The effect of pravastatin on coronary events after myocardial infarction in patients with average cholesterol levels

Authors: Sacks F, Pfeffer M, Moye L, Rouleau J, Rutherford J, Cole T, Braunwald E, et al. for the CARE investigators.
Source: New England Journal of Medicine. 335:1001-9. October 3, 1996.
Institutions: Multi-institutional in the US and Canada.
Financial support: Bristol-Myers Squibb.



Lowering cholesterol in hypercholesterolemic patients with coronary artery disease has been shown to reduce recurrent events. The same has not been demonstrated clearly for patients with normal cholesterol levels. Since the majority of patients with coronary disease have cholesterol levels in the average range, this question is an important one. The Cholesterol and Recurrent Events Trial was designed to investigate this issue. Post-MI patients with average cholesterol levels were randomized to therapy with pravastatin or placebo and followed for an average of 5 years.



Authors' Discussion

The authors note that, in post-MI patients, reducing cholesterol levels from average values to around 100 mg/dl significantly reduced coronary events, although not overall mortality. This effect was seen in subgroups in which the benefit of lowering cholesterol was previously unclear (women, patients over 60). The relationship between baseline LDL and risk reduction is stressed -- the higher the baseline LDL level, the greater the risk reduction. Treating patients with baseline LDL's under 125 is probably not warranted.

The authors discuss the favorable effect of lipid-lowering therapy on the incidence of stroke. They argue against the importance of the increase in breast cancer, since the incidence in the placebo group was substantially lower than would have been expected, and other studies have failed to indicate a relation between breast cancer and statin therapy.

They calculate that, by treating 1000 patients for five years, 150 cardiovascular events could be prevented, and 51 patients could be prevented from having one or more events.


Once again (see "a note on combining endpoints" in the summary on digoxin in CHF), I don't think the combined endpoint "death from CHD or non-fatal MI" is particularly useful from a clinical standpoint, although it makes sense patho-physiologically. I believe the individual endpoints (MI, total mortality) are the most significant.

What are the main results of this study? In patients post-MI with average cholesterol levels, treatment for 5 years with a statin at a dose sufficient to lower LDL cholesterol from approximately 140 mg/dl to 100 mg/dl resulted in:

How do these results fit in with the two other big statin trials, the Scandinavian Simvastatin Survival Study (4S) (1) and the West of Scotland study (WOSCOP) (2, and reviewed here)?

Patients Secondary prevention.
Post-MI with high cholesterol.
Secondary prevention.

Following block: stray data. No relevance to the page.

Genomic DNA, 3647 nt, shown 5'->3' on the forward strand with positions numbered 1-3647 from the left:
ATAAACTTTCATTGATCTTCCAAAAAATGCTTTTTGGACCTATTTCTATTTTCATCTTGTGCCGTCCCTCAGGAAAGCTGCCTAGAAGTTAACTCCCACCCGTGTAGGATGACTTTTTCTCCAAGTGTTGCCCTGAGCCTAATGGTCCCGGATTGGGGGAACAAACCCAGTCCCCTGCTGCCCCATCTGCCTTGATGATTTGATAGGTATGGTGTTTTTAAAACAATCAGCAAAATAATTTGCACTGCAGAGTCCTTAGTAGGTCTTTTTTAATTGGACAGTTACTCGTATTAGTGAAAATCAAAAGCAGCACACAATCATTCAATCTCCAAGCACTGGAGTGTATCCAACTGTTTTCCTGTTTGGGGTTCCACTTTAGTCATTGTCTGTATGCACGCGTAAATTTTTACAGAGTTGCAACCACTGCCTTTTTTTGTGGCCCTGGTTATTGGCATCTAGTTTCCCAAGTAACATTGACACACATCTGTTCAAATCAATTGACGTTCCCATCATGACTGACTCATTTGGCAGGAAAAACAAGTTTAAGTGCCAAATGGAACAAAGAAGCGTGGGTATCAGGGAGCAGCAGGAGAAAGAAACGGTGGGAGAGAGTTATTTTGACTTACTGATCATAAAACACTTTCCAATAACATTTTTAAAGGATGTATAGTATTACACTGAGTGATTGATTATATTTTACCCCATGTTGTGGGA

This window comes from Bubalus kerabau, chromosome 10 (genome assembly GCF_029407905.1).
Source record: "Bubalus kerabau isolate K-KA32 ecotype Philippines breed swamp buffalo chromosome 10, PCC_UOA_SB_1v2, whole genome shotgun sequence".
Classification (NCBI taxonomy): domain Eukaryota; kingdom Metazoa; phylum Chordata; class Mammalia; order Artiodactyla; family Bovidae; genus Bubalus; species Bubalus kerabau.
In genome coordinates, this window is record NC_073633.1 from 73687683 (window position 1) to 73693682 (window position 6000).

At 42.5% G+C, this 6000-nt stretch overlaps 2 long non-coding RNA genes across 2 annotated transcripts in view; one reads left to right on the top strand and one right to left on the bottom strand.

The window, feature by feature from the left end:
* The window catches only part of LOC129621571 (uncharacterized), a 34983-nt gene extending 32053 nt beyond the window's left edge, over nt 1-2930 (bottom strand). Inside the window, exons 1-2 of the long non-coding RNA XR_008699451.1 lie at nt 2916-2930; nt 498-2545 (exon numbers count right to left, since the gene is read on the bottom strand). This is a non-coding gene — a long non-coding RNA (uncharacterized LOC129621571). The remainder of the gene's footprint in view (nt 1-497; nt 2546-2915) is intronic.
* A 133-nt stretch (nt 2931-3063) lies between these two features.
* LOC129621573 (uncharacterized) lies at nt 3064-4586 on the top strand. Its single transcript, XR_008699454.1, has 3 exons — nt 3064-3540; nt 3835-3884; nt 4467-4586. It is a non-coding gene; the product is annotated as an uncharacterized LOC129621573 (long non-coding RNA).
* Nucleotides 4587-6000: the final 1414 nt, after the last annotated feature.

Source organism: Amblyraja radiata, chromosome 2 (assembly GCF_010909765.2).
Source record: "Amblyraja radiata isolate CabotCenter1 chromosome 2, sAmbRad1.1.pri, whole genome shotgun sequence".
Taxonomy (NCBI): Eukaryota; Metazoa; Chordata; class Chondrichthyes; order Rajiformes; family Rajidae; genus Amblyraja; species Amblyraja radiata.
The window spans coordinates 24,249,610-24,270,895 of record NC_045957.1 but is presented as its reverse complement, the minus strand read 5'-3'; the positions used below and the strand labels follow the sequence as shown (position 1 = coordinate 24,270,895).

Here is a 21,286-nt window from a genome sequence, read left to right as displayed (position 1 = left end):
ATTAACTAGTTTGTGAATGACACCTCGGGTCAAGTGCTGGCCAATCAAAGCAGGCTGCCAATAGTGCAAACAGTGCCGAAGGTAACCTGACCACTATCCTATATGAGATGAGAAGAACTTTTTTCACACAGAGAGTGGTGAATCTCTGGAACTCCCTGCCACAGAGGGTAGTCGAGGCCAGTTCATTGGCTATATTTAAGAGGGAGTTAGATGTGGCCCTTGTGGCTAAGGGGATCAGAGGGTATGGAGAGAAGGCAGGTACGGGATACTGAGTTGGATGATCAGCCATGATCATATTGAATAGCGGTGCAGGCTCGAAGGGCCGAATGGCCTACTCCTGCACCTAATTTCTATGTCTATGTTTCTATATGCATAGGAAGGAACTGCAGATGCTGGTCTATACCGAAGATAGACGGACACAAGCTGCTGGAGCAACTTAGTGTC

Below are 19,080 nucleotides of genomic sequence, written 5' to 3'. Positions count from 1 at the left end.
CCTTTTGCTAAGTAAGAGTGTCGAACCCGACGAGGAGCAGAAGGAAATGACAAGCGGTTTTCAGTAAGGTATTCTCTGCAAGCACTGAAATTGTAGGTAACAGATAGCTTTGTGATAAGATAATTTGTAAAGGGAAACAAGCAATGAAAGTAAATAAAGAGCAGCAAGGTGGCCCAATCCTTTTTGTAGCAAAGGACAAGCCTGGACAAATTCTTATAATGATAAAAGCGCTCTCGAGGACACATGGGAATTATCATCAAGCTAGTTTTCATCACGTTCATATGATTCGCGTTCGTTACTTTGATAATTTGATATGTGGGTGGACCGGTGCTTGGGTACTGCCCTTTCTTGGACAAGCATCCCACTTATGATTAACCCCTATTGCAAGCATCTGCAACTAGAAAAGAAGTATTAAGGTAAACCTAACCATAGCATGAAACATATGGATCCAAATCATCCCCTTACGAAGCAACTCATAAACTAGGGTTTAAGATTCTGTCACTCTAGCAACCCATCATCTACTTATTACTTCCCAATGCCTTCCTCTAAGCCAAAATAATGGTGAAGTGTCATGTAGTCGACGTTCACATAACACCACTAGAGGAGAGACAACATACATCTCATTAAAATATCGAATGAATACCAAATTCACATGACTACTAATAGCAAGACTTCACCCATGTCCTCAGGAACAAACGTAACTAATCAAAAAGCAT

Post-MI with average cholesterol.
Primary prevention.
High risk patients with high cholesterol.
LDL cholesterol reduction From 188 to 122 From 139 to 98 From 192 to 142
Reduction in MI incidence 18.8% to 12.6%
Absolute reduction: 6.2%
11.1% to 8.7%
Absolute reduction: 2.4%
7.8% to 5.8%
Absolute reduction: 2.0%
Reduction in total mortality 12% to 8%
Absolute reduction: 4%
(9.4% to 8.7%)
4.1% to 3.2%
Absolute reduction: 0.9% (p=0.051)
Reduction in CABG or angioplasty 17.2% to 11.3%
Absolute reduction: 5.9%
18.8% to 14.1%
Absolute reduction: 4.7%
2.5% to 1.7%
Absolute reduction: 0.8%
Reduction in stroke rate 4.3% to 2.7% (includes TIA's)
Absolute reduction 1.6%
3.8% to 2.6%
Absolute reduction 1.2%
1.6% to 1.6%
No change

Overall, this table seems to show that the cardiovascular risk and treatment benefit are highest for secondary prevention with high cholesterol, intermediate for secondary prevention with average cholesterol and lowest for primary prevention. This is as we would expect. The lack of effect on overall mortality in CARE, contrasted with the marginal effect found in WOSCOP may be due to the larger sample size in WOSCOP. The higher intervention rate (CABG and PTCA) in CARE is probably due to the fact that this was a North American trial.

March 12, 1997

Reader comments

Date: Sun, 6 Apr 1997

Do you feel that this is a definitely a result of the lowering of LDL Cholesterol? Also, do you feel that this is a class effect? Would you be comfortable using any statin to reduce mortality regardless of available study or not?


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1. Scandinavian Simvastatin Survival Study Group. Randomised trial of cholesterol lowering in 4444 patients with coronary heart disease: the Scandinavian Simvastatin Survival Study (4S). Lancet 1994;344:1383-1389

2. Shepherd J, Cobbe S, Ford I, Isles C, Lorimer A, MacFarlane P, McKillop J, Packard C. Prevention of coronary heart disease with pravastatin in men with hypercholesterolemia. West of Scotland Coronary Prevention Study Group. N Engl J Med 1995;333:1301-1307

References related to this article from the NLM's PubMed database.

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